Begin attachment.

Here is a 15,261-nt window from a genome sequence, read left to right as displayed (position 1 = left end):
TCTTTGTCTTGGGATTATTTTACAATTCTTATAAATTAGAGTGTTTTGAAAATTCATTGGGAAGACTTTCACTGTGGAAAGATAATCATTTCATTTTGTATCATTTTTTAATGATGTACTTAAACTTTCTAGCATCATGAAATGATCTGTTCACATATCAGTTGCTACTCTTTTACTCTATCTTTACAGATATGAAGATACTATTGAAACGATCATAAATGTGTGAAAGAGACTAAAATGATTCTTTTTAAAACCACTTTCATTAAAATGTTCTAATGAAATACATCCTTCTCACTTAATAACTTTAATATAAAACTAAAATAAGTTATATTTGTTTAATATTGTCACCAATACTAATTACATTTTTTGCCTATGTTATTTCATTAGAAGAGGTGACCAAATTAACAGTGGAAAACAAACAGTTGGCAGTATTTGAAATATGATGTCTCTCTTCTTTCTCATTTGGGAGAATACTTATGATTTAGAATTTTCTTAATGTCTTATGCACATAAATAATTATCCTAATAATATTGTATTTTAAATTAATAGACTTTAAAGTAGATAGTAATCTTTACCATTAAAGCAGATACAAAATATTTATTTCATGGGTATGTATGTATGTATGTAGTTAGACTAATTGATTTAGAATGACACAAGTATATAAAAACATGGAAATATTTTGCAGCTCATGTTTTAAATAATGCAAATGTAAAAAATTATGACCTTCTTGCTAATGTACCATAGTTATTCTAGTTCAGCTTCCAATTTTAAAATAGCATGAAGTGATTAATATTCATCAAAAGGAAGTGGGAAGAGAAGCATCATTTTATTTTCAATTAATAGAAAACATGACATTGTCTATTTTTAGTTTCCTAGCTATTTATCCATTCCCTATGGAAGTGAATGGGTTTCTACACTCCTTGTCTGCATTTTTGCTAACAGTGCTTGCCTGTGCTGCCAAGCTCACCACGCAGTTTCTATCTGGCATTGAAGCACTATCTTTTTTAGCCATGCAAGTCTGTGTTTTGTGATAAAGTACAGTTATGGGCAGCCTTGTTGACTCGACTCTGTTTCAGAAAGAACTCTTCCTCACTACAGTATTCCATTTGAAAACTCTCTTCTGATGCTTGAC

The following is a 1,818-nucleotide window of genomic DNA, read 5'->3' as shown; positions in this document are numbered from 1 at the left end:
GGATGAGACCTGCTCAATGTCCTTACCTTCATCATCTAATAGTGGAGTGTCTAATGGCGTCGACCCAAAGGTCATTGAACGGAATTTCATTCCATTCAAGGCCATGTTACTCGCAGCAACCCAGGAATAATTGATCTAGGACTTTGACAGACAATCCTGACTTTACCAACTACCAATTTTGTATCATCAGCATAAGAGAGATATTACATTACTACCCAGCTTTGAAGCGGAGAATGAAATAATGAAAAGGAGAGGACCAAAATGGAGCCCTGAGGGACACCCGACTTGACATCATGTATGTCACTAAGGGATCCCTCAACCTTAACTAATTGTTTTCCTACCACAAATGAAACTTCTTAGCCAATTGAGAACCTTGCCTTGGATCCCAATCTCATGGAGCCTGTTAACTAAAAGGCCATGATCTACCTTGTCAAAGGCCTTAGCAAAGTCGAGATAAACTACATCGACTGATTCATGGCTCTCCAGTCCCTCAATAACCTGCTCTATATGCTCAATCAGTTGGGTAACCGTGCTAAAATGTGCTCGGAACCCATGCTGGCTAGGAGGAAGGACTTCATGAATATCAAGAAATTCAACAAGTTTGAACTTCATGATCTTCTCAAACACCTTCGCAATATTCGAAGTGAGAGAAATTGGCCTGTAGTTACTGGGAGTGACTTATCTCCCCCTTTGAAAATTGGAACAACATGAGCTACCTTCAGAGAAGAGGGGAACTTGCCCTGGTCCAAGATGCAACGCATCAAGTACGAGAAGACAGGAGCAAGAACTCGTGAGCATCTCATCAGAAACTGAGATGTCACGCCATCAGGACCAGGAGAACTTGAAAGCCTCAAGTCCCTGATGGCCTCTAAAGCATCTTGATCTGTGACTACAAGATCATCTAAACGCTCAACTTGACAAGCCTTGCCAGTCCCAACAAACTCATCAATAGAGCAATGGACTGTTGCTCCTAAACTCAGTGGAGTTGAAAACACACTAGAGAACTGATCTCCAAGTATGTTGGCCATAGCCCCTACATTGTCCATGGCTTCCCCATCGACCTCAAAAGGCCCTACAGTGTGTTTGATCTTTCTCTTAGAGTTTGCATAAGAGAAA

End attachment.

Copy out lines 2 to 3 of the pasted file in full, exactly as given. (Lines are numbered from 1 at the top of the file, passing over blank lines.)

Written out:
TCTTTGTCTTGGGATTATTTTACAATTCTTATAAATTAGAGTGTTTTGAAAATTCATTGGGAAGACTTTCACTGTGGAAAGATAATCATTTCATTTTGTATCATTTTTTAATGATGTACTTAAACTTTCTAGCATCATGAAATGATCTGTTCACATATCAGTTGCTACTCTTTTACTCTATCTTTACAGATATGAAGATACTATTGAAACGATCATAAATGTGTGAAAGAGACTAAAATGATTCTTTTTAAAACCACTTTCATTAAAATGTTCTAATGAAATACATCCTTCTCACTTAATAACTTTAATATAAAACTAAAATAAGTTATATTTGTTTAATATTGTCACCAATACTAATTACATTTTTTGCCTATGTTATTTCATTAGAAGAGGTGACCAAATTAACAGTGGAAAACAAACAGTTGGCAGTATTTGAAATATGATGTCTCTCTTCTTTCTCATTTGGGAGAATACTTATGATTTAGAATTTTCTTAATGTCTTATGCACATAAATAATTATCCTAATAATATTGTATTTTAAATTAATAGACTTTAAAGTAGATAGTAATCTTTACCATTAAAGCAGATACAAAATATTTATTTCATGGGTATGTATGTATGTATGTAGTTAGACTAATTGATTTAGAATGACACAAGTATATAAAAACATGGAAATATTTTGCAGCTCATGTTTTAAATAATGCAAATGTAAAAAATTATGACCTTCTTGCTAATGTACCATAGTTATTCTAGTTCAGCTTCCAATTTTAAAATAGCATGAAGTGATTAATATTCATCAAAAGGAAGTGGGAAGAGAAGCATCATTTTATTTTCAATTAATAGAAAACATGACATTGTCTATTTTTAGTTTCCTAGCTATTTATCCATTCCCTATGGAAGTGAATGGGTTTCTACACTCCTTGTCTGCATTTTTGCTAACAGTGCTTGCCTGTGCTGCCAAGCTCACCACGCAGTTTCTATCTGGCATTGAAGCACTATCTTTTTTAGCCATGCAAGTCTGTGTTTTGTGATAAAGTACAGTTATGGGCAGCCTTGTTGACTCGACTCTGTTTCAGAAAGAACTCTTCCTCACTACAGTATTCCATTTGAAAACTCTCTTCTGATGCTTGAC

The following is a 1,818-nucleotide window of genomic DNA, read 5'->3' as shown; positions in this document are numbered from 1 at the left end: